My goals for each quarter are as follows:
- For my net loan to shrink by £10k per quarter, without any margin calls.
- Maintain investment income of at least £Xk
- Closely track my target asset allocation
Goal 1: For my net loan to shrink by £10k/qtr
September. The academic new year. The Jewish new year. The end of the press silly season. What did it hold for us? More banging on about Brexit – with the three Brexiteers all appearing to get slapped down by their boss at various points for saying we would / wouldn’t leave the single market / leave the customs union / trigger the legals by such-and-such. Amidst the heat and the light, what actually happened? Not a great deal.
The pound fell, of course, a bit further (though nothing compared to what, at the time of writing, the Tory party’s annual conference is doing to it). This meant that UK equities were up. US equities were flat, remaining at record highs on some measures. Bonds fell everywhere I track – by as much as 1.9% in the UK. Does this mark the top of the bond cycle? Time will tell, and time will also make a mockery of anybody who tries to make such calls.
Picture the scene. You’re an entrepreneur / widow / recent inheritor / recent divorcee or similar. You don’t work in financial services. You find yourself receiving a lump sum of cash – more than you have any immediate plans for – and, as surely as a carcass on the African plains attracts vultures, you end up talking to a private banker or an independent financial adviser.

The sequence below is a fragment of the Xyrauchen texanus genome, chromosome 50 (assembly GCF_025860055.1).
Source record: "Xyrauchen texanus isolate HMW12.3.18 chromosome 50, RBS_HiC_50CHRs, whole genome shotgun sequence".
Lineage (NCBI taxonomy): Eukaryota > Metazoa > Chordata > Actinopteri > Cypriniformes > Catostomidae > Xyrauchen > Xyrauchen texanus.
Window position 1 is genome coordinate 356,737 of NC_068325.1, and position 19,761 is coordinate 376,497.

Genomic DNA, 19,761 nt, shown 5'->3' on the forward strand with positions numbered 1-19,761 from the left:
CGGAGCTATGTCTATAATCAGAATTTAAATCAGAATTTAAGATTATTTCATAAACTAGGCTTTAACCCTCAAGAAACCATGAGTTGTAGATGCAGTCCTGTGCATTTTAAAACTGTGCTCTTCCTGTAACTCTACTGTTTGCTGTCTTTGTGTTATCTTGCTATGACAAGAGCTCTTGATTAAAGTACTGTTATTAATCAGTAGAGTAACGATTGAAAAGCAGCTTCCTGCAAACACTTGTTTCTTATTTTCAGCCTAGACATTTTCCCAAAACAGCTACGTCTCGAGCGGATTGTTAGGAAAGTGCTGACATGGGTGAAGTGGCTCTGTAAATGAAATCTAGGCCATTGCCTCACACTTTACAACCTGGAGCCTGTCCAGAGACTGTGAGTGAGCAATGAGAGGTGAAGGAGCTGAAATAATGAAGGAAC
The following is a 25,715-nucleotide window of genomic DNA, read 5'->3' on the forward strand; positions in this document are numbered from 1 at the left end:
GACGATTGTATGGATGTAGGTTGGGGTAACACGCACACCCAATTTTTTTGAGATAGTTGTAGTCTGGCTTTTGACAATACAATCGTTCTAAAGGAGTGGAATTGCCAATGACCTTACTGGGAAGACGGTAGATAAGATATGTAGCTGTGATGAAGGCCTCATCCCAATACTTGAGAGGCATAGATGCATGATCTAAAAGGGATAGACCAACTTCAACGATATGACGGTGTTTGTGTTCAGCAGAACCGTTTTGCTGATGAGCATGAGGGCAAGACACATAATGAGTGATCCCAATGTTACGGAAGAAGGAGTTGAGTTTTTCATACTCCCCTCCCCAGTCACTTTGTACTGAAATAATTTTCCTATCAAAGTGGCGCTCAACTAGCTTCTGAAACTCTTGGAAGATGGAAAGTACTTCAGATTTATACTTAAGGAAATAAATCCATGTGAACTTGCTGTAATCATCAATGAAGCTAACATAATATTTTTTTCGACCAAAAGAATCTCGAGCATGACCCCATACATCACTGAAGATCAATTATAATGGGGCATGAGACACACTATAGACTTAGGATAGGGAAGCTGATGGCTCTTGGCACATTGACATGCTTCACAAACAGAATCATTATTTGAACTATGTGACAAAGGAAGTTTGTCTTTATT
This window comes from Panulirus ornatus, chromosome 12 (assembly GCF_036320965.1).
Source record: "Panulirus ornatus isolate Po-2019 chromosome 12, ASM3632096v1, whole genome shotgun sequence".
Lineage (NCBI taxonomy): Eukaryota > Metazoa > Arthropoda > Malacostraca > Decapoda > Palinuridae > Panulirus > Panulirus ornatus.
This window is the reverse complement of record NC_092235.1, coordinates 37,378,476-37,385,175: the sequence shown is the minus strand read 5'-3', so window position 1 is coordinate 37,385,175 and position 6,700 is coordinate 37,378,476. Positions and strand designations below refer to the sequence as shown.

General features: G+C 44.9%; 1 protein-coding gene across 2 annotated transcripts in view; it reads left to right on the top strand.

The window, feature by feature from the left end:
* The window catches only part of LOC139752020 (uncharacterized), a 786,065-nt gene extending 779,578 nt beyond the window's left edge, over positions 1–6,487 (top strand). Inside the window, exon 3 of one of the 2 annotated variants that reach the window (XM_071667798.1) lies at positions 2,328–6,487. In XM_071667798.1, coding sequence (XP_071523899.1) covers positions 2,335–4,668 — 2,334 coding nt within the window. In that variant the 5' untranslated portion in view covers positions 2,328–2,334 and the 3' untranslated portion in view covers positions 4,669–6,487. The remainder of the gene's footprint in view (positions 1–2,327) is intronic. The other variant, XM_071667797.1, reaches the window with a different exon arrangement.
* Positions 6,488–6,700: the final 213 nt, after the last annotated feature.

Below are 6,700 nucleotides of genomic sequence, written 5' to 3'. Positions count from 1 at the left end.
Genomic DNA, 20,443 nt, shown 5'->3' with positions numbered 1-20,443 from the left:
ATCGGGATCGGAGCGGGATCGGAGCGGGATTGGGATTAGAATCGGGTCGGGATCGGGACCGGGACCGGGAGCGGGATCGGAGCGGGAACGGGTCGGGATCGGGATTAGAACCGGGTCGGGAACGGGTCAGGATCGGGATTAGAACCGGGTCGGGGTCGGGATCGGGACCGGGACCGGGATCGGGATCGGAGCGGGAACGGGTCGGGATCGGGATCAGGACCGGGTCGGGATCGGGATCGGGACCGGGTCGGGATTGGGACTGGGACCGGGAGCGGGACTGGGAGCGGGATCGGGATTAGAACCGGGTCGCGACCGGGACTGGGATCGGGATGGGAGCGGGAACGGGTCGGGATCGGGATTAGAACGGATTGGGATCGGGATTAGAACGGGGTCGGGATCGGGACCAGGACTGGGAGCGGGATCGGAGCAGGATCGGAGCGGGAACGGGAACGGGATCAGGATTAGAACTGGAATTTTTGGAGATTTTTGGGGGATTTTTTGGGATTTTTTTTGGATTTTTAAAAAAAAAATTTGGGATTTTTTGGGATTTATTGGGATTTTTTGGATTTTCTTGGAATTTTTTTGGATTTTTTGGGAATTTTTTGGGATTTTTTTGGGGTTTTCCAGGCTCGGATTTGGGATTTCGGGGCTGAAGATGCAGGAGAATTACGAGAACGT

If this scene is familiar to you, then I think this blog post is the most important blog post you will find on my blog.
The charming, well-dressed and thoroughly presentable financial professional makes arguments along the following lines:
- I am a very experienced financial professional. You can tell from the quality of the tea and biscuits, my dress code, and perhaps my accent – suggesting that at least my parents and grandparents had a lot of money.
- You are a talented and clever person. Either because you created value some of which you have just ‘cashed out’, or because you married a very talented/rich person who sadly(/happily?) is no longer with us and/or you.
- You realise that leaving your money in cash gets it nowhere, before tax.
- You understand that all the rich people do not just leave their wealth in cash but instead have their money ‘invested’. I invite you to believe that this has helped them to protect, maintain and increase their wealth.
- There are a lot of clever things you can do about tax. [For the purposes of this blog post I am not going to expand on this further].
- You do not have the time and/or expertise to manage your money yourself. Picking stocks is gambling, complicated and your money can be at risk.
- I and my firm manage money for a living (therein lies a clue which I don’t want you to dwell on, and heaven forbid don’t ask what I do with my own money).
- In fact at my firm we can do various particular things for you:
- We have many clever analysts. I can introduce you to some and ensure you have ready access to them whenever you want it.
- We have economies of scale which allows us to negotiate better rates than you or our lesser rivals can get.